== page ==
Housing Policy Is a Failure ; Readers' Views

The Evening Standard (London, England), November 2, 2007 | Go to article overview
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Housing Policy Is a Failure ; Readers' Views

BACK in May, Gordon Brown said he thought five eco-towns could be built in Britain, with homes, roads and bus routes constructed "in the most environmentally sustainable way". Since then the five have grown to 10, and now Health Secretary Alan Johnson says they should be adapted to make them improve people's health (1 November).

I trust the UK's obesity czar will amend his boss's transport proposals.

For if Johnson thinks his task is to "help people make physical activity a normal part of everyday life", then dispensing with roads in the eco-towns would ensure people stay slim and if the World Cancer Research Fund's new report is to be believed avoid cancer.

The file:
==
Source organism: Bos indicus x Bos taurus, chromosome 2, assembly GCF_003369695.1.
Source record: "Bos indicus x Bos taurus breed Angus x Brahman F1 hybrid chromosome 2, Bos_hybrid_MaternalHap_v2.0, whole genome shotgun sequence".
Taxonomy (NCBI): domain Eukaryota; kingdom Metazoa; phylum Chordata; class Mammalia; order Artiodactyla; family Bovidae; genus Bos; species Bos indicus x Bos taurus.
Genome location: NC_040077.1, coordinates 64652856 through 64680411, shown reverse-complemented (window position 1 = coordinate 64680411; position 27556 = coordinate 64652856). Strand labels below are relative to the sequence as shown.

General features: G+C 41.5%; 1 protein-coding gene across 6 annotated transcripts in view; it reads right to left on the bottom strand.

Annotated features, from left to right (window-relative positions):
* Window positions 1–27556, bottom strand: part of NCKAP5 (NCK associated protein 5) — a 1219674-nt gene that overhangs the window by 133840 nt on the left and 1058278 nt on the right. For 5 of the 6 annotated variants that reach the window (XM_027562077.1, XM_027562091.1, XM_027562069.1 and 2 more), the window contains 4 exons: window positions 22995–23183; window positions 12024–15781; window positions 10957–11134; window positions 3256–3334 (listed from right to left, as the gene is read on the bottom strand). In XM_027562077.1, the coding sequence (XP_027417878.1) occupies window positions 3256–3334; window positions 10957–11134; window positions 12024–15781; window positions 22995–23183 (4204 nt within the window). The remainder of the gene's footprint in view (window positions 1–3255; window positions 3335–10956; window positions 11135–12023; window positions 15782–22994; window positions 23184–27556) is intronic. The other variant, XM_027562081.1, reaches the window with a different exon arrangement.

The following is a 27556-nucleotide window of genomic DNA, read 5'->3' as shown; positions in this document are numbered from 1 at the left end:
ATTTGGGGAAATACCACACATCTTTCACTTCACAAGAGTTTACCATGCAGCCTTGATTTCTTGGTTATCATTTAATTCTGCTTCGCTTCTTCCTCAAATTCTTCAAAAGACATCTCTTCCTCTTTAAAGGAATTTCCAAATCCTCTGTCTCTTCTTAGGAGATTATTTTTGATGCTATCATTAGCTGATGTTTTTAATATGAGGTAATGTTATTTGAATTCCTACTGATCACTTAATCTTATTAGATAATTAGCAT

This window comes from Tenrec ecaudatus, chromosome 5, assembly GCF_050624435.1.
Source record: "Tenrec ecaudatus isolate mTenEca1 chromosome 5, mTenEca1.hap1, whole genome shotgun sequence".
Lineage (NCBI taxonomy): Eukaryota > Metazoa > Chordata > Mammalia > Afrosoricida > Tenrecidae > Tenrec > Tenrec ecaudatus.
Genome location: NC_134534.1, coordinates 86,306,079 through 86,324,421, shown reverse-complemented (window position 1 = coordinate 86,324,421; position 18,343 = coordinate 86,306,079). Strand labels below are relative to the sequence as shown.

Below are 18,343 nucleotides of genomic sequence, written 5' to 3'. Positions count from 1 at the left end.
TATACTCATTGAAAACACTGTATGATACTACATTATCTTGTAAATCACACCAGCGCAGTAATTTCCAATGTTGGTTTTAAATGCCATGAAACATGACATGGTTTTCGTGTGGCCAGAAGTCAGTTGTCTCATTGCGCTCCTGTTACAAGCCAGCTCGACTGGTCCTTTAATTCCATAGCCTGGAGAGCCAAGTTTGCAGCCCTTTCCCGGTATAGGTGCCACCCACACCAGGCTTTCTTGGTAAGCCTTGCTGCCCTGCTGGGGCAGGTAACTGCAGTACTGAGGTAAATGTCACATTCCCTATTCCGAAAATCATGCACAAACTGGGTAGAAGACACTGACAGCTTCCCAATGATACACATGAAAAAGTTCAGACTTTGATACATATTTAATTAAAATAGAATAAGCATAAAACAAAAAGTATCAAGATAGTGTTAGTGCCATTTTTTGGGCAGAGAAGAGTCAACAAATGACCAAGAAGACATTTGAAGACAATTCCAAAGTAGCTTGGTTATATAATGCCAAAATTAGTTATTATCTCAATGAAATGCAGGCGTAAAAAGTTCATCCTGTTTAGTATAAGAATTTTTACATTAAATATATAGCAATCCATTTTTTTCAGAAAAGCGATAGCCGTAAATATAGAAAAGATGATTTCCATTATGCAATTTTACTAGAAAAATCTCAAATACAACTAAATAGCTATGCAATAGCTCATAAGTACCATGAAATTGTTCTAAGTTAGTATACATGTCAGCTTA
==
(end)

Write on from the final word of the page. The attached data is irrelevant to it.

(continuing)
What about making these new towns TV-free zones too? After all, TV encourages us to be couch potatoes bad for the NHS and UK plc. And in the walk-towork office blocks of the new eco-towns, please let us have no lifts to encourage sloth.

Labour's zeal to make us live zero-carbon, zero-carbohydrate lifestyles squeezes two ridiculous aims into one failed policy housing. Labour has engineered nowhere near the required number of homes in the Thames Gateway but its ambitions to police us through social engineering know no limits.

Professor James Woudhuysen, SW15.

TEN years ago, I started to argue for the building of a new town outside Cambridge. The idea was to relieve development pressure on Cambridge, without destroying either its "small city" character or ruining every village in the surrounding area.

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